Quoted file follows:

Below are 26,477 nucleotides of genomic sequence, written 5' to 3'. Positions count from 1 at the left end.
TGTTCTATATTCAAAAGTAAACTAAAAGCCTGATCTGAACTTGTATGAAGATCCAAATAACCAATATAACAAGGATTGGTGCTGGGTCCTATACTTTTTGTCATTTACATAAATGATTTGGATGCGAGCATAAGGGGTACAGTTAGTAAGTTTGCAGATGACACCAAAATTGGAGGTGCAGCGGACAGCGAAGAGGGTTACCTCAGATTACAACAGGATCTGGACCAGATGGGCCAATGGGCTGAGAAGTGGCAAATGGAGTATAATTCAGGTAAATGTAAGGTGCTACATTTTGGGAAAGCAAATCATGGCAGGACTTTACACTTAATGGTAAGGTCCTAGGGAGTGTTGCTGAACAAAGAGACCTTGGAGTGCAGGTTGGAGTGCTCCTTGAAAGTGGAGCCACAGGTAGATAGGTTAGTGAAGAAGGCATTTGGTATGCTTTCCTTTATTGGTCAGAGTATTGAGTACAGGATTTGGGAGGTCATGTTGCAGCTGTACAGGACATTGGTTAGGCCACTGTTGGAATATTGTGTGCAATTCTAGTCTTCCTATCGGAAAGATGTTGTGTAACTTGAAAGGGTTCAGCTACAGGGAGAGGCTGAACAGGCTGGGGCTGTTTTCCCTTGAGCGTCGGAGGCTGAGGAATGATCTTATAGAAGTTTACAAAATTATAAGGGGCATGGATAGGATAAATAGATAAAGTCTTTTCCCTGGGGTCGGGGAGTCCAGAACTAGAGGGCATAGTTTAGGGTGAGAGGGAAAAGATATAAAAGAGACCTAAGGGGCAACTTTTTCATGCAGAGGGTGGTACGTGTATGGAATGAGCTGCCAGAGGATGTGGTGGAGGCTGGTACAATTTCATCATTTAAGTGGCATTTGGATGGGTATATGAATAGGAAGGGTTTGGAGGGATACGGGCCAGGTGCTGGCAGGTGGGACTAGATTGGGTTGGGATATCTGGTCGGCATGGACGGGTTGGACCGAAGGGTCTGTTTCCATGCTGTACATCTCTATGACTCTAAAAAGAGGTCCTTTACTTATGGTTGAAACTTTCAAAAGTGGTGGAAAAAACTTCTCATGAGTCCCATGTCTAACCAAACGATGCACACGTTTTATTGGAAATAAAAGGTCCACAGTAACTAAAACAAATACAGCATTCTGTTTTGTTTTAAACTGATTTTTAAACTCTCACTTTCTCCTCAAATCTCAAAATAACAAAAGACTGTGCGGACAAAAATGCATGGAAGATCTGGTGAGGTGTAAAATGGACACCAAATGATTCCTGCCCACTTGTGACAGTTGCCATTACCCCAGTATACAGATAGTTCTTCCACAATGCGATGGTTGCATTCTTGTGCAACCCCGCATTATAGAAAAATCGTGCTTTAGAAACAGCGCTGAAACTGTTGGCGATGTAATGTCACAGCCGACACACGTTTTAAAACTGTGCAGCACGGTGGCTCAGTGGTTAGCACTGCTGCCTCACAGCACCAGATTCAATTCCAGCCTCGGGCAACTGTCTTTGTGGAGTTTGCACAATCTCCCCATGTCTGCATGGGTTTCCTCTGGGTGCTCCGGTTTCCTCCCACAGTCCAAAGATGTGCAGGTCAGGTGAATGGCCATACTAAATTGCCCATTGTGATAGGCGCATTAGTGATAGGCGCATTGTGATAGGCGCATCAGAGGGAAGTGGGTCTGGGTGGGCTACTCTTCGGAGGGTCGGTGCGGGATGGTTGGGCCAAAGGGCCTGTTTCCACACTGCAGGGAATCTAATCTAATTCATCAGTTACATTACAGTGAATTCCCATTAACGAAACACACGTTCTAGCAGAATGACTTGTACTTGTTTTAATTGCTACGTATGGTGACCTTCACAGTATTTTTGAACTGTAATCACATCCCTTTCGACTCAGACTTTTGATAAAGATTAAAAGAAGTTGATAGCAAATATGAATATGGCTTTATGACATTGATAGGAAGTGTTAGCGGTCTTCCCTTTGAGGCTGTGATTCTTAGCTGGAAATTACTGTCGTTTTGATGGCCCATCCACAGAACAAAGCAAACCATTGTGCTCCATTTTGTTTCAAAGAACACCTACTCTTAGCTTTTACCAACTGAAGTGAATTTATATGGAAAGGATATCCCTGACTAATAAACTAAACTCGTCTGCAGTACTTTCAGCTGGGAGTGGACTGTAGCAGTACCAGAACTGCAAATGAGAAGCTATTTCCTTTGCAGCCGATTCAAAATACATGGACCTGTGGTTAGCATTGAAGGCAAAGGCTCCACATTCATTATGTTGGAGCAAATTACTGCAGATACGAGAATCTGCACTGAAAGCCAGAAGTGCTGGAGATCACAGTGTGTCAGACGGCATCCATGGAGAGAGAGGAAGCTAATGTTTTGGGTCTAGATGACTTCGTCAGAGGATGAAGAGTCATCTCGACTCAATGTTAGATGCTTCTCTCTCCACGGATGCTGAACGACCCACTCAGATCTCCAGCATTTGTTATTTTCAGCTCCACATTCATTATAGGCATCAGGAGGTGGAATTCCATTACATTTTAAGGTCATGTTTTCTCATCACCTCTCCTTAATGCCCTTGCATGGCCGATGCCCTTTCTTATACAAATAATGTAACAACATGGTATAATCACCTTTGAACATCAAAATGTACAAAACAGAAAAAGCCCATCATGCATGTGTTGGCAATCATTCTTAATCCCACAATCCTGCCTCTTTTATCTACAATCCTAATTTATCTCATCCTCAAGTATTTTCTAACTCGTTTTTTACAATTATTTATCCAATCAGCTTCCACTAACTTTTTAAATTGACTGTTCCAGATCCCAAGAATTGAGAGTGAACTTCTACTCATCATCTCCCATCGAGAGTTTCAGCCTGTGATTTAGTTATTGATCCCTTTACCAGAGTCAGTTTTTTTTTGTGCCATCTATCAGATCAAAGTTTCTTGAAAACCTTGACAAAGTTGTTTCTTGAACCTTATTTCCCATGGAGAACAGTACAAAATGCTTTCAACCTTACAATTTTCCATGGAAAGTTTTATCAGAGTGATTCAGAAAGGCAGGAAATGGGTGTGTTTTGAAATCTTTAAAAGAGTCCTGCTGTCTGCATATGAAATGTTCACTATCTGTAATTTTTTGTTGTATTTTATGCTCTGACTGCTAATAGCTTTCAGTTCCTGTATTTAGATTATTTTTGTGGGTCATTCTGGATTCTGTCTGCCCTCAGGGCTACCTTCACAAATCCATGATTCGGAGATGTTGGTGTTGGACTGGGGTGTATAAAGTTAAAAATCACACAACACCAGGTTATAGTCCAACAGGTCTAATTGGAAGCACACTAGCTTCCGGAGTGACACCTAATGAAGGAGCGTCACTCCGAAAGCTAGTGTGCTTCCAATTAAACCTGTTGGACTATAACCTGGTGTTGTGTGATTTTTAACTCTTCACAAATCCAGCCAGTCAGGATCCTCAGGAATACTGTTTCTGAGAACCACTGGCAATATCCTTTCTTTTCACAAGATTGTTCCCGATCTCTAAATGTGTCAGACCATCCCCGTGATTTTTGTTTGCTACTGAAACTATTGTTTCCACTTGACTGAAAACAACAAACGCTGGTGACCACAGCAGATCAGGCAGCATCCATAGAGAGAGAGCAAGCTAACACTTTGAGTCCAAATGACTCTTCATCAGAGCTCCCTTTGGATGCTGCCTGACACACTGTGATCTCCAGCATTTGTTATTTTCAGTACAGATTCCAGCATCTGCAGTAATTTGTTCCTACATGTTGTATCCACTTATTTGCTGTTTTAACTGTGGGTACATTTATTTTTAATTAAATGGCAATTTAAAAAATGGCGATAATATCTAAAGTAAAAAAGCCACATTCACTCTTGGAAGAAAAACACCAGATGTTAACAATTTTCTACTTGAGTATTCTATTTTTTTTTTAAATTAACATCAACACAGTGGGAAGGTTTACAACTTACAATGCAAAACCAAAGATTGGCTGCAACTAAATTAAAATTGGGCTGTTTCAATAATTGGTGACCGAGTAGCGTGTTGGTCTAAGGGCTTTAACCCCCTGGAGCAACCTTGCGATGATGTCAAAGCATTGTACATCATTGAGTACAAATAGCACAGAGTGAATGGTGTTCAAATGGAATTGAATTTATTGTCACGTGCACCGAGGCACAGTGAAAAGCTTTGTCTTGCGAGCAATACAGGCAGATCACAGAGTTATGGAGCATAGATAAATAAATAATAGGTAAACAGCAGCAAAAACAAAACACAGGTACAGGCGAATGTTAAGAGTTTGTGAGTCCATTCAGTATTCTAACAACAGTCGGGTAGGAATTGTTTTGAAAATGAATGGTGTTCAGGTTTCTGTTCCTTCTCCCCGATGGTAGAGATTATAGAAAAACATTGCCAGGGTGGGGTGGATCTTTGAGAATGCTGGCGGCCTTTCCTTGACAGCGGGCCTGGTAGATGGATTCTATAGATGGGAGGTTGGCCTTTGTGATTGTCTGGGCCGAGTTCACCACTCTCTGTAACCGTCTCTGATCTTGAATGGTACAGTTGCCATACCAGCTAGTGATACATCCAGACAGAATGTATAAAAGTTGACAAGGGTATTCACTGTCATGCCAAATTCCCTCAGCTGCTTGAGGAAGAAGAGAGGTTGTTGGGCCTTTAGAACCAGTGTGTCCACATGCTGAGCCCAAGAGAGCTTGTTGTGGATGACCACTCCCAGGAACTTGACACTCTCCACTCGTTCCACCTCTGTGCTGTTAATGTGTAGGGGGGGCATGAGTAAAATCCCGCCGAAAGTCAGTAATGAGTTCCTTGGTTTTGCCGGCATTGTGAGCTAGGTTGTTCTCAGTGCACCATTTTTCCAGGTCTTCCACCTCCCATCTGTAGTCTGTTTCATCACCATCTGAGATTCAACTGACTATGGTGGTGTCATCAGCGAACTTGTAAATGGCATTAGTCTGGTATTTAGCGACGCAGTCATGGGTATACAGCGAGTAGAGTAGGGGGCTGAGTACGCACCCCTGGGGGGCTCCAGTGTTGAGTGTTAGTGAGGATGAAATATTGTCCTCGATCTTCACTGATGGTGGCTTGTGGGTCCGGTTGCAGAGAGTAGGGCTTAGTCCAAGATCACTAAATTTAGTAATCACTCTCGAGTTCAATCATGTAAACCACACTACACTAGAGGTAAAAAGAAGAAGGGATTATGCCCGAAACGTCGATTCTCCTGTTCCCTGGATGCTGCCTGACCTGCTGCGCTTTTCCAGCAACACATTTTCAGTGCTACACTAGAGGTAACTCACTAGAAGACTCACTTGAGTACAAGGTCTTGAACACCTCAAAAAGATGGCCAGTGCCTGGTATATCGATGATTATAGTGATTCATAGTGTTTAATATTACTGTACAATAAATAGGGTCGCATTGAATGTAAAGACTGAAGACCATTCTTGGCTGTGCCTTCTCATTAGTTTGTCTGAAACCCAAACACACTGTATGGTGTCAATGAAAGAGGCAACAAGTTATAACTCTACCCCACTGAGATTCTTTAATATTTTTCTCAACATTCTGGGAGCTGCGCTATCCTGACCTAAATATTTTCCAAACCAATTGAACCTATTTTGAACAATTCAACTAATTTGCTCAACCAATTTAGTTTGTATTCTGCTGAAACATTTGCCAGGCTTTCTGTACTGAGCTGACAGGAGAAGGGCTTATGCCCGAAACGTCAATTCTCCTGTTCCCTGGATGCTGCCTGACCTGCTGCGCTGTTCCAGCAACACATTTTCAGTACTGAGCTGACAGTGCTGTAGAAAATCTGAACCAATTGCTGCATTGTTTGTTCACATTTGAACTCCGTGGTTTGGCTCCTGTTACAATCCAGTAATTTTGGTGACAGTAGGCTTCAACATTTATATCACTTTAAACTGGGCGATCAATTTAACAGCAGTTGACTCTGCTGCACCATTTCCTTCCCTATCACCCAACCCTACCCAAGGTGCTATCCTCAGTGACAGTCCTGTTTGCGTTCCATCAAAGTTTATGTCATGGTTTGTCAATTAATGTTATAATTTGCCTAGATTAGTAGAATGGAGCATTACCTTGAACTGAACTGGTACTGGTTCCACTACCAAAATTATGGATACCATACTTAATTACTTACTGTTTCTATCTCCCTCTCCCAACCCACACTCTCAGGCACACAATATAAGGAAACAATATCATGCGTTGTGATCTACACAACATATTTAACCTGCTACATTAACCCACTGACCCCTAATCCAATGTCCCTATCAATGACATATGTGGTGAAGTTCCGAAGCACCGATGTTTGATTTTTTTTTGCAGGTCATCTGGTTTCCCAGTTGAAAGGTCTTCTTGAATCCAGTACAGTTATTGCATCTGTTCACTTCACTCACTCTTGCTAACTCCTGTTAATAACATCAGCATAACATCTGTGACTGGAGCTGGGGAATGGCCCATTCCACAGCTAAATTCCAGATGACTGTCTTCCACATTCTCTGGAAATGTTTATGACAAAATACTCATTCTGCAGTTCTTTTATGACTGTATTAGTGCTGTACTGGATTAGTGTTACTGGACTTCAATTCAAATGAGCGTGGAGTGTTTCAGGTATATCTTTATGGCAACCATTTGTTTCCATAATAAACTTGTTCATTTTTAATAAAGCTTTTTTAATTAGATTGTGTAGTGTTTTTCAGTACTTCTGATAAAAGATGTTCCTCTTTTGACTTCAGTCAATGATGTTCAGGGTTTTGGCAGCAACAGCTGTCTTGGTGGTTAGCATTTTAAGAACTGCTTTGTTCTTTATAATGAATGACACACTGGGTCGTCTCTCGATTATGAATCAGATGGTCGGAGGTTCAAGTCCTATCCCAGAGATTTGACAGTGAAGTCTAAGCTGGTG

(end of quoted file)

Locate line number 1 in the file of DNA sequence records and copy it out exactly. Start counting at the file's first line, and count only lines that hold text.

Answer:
Below are 26,477 nucleotides of genomic sequence, written 5' to 3'. Positions count from 1 at the left end.